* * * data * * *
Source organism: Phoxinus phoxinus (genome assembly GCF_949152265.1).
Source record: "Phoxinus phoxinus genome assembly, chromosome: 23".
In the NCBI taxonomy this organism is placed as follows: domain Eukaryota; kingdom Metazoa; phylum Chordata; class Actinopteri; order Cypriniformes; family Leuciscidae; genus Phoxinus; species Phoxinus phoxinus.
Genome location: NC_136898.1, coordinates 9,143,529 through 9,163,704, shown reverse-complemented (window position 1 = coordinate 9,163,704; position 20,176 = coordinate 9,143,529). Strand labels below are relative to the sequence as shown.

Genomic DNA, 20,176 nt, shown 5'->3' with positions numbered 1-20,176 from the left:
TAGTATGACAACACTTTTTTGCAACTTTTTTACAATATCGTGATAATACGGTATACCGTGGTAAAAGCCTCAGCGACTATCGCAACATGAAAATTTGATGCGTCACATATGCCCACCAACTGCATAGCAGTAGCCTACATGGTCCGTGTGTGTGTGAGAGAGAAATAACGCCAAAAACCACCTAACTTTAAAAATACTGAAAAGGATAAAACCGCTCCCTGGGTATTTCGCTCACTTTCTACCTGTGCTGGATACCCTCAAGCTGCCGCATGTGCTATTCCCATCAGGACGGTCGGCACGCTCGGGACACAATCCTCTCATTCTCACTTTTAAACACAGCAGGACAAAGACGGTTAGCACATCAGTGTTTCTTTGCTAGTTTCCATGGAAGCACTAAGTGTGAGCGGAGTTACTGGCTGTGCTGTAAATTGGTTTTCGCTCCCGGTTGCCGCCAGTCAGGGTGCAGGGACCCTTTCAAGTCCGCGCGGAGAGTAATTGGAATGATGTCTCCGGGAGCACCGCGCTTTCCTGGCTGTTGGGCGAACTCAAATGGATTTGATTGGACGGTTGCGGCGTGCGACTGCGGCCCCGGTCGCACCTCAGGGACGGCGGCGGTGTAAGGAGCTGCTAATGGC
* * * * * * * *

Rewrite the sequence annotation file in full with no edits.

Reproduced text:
Source organism: Phoxinus phoxinus (genome assembly GCF_949152265.1).
Source record: "Phoxinus phoxinus genome assembly, chromosome: 23".
In the NCBI taxonomy this organism is placed as follows: domain Eukaryota; kingdom Metazoa; phylum Chordata; class Actinopteri; order Cypriniformes; family Leuciscidae; genus Phoxinus; species Phoxinus phoxinus.
Genome location: NC_136898.1, coordinates 9,143,529 through 9,163,704, shown reverse-complemented (window position 1 = coordinate 9,163,704; position 20,176 = coordinate 9,143,529). Strand labels below are relative to the sequence as shown.

Genomic DNA, 20,176 nt, shown 5'->3' with positions numbered 1-20,176 from the left:
TAGTATGACAACACTTTTTTGCAACTTTTTTACAATATCGTGATAATACGGTATACCGTGGTAAAAGCCTCAGCGACTATCGCAACATGAAAATTTGATGCGTCACATATGCCCACCAACTGCATAGCAGTAGCCTACATGGTCCGTGTGTGTGTGAGAGAGAAATAACGCCAAAAACCACCTAACTTTAAAAATACTGAAAAGGATAAAACCGCTCCCTGGGTATTTCGCTCACTTTCTACCTGTGCTGGATACCCTCAAGCTGCCGCATGTGCTATTCCCATCAGGACGGTCGGCACGCTCGGGACACAATCCTCTCATTCTCACTTTTAAACACAGCAGGACAAAGACGGTTAGCACATCAGTGTTTCTTTGCTAGTTTCCATGGAAGCACTAAGTGTGAGCGGAGTTACTGGCTGTGCTGTAAATTGGTTTTCGCTCCCGGTTGCCGCCAGTCAGGGTGCAGGGACCCTTTCAAGTCCGCGCGGAGAGTAATTGGAATGATGTCTCCGGGAGCACCGCGCTTTCCTGGCTGTTGGGCGAACTCAAATGGATTTGATTGGACGGTTGCGGCGTGCGACTGCGGCCCCGGTCGCACCTCAGGGACGGCGGCGGTGTAAGGAGCTGCTAATGGC